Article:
Have you ever attended a college football game and found yourself and your wingman pathetically drinking warm beer and eating chips out of the trunk of your rental car? Meanwhile, the local fans are grilling some form of protein, swirling libations, enjoying music, laughing, playing cornhole or beer pong and generally having a great time. Or have you been that fortunate fan who was invited to a Host team tailgate, got to be part of the “in Crowd” and had an amazing time? 

I have been the recipient of both types and have experienced every kind of pre-game ritual from the epic to the never-mention-again. I speak from vast experience on this matter as I have been on a quest since 2004 to attend a game and Tailgate at all Division 1 A schools, plus many more. I started a blog chronicling my experiences in 2008 called Dan From the Tailgate. 

I have been enamored with this purely American phenomenon that we call “tailgating” since I began my quest. To me, Tailgating is as big of a part of game day as the actual gridiron matchup. You recite school chants or songs, sample the locale faire, partake in a few adult beverages, don the team colors and of course get revved up for the big game for hours on end. In some parts of the country, such as the South and the Midwest, tailgating is taken to a whole new level. 

Each tailgate tent tries to outdo the others with something unique in their setup or on their menu. Big screen TVs, original tailgating games, massive tents, full bars and of course mouth-watering food. The camaraderie at the college football level is jovial and good natured fun. Opposing fans can pre-game side by side and hoist beverages in mutual toasts. There is no other ritual in the world quite like college football game day. If you don’t get to be part of these soirees, you really are missing out on one of the best parts of college football.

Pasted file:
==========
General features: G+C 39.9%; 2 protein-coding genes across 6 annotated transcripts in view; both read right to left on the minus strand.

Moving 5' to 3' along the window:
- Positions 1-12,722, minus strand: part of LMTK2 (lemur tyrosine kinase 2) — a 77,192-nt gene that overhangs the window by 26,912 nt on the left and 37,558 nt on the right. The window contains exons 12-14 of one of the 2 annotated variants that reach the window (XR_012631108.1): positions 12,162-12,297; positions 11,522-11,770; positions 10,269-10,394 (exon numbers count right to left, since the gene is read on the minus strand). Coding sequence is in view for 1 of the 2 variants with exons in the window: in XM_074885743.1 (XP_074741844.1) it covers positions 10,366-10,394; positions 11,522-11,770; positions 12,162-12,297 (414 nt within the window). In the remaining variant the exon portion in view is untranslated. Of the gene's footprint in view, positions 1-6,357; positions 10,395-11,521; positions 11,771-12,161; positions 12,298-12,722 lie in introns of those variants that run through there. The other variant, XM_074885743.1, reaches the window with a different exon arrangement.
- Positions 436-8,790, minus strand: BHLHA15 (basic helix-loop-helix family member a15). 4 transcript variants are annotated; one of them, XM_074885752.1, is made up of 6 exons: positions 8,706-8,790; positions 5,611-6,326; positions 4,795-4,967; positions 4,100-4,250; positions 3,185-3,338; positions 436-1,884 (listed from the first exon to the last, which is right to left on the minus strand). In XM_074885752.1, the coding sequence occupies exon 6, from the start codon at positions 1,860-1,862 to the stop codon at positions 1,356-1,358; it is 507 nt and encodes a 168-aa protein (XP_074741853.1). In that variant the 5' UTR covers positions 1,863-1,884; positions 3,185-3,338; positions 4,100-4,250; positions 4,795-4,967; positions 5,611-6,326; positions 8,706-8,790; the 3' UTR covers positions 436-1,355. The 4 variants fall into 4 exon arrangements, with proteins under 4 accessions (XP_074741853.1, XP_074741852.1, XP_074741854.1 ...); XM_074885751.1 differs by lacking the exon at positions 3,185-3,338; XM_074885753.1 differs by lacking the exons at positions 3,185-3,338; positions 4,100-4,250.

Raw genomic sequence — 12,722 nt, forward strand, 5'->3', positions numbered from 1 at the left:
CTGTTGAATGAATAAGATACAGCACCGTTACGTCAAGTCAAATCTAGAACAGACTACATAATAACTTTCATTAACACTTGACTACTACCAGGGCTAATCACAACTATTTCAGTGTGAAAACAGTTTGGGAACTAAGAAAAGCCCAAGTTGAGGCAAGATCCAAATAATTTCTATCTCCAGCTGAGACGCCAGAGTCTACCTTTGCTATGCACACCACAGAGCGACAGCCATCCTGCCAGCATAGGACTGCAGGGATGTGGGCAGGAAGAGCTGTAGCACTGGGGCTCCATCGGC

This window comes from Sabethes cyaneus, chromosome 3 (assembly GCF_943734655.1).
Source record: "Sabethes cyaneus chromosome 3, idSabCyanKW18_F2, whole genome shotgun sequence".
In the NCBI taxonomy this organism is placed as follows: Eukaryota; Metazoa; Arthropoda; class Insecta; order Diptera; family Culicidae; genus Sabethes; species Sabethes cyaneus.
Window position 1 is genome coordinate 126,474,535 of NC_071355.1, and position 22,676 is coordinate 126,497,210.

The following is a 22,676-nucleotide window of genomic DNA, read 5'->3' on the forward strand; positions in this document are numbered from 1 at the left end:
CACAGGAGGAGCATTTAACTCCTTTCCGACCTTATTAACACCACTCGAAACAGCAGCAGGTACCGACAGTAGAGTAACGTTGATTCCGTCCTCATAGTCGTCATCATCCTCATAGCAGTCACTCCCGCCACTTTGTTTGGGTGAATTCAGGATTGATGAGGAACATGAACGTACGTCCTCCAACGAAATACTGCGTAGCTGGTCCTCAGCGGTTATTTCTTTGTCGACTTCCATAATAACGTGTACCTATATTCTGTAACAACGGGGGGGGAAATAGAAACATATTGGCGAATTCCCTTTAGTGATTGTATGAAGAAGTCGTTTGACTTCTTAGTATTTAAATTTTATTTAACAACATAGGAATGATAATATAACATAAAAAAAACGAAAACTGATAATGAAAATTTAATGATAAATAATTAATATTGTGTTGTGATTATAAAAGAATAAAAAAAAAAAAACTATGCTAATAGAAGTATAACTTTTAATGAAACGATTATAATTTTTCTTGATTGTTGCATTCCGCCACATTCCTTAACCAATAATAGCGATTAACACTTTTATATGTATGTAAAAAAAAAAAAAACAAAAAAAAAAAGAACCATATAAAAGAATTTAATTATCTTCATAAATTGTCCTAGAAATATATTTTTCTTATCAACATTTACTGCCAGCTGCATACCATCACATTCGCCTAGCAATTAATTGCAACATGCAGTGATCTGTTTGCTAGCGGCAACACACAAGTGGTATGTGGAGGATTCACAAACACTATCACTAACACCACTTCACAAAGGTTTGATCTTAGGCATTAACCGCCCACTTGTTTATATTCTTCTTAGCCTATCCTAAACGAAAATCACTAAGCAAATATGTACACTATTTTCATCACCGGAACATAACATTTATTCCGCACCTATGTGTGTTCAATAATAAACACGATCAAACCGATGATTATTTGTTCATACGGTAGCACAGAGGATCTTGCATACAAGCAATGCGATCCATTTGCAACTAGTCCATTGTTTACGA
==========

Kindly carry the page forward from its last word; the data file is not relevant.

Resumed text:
My past experiences led me to create a new company last year called Tailgate Connect™, which is a service connecting traveling fans to host tailgates. Much like Uber and Airbnb, Tailgate Connect utilizes the collaborative consumption model of personal space sharing combined with elements of a dating app twist. Our goal is to make sure that everyone who wants to tailgate gets to do so with the added benefit of it being a hassle-free event. 

We try to match people with similar likes to ensure there is a good fit. We maintain standards that all guest and hosts must abide by through a rating system. This system will also decide who wins our top host contest for tickets to the National Championship game. The hosts determine which game and how many guests they will receive. They will ensure the guests are fed, given drinks, and introduced to the crew to see to it that they have a good time. The guests pay Tailgate Connect™ and we then pay the hosts. 

While there are other types of pay for pre-game experiences, at Tailgate Connect we feel our model provides benefits that tent rental companies can’t such as friendship, local knowledge and great memories for a fraction of the cost. As of this article, we have over 30 major colleges represented, and that number is growing rapidly. If you don’t know what you’re doing for your big road trip game day you should consider checking out Tailgate Connect™.

How do you connect with with tailgaters during football season?


Dan Donnelly is the founder and Editor of the Dan From the Tailgate (DFT) blog.  Dan chronicles his weekly journeys which have taken him to over 100 stadiums and several hundred college and professional games. His goal of attending a game and tailgate at every FBS venue and major rivalry games at the lower divisions is nearing fruition.  It was in his travels that Dan found the inspiration for Tailgate Connect, witnessing first-hand the need and the subsequent opportunity we are addressing.  Additionally, Dan has written for Stadium Journey Magazine and is a frequent contributor to numerous tailgating and traveling websites and publications.

Dan is a graduate of Frostburg State University in Maryland where he was Captain of the Rugby Team.  He earned his Master’s in Business Administration at Oklahoma City University.  Prior to entering the corporate world, Dan was a U.S. Army Officer obtaining the rank of First Lieutenant. Dan resides in Danville, California.


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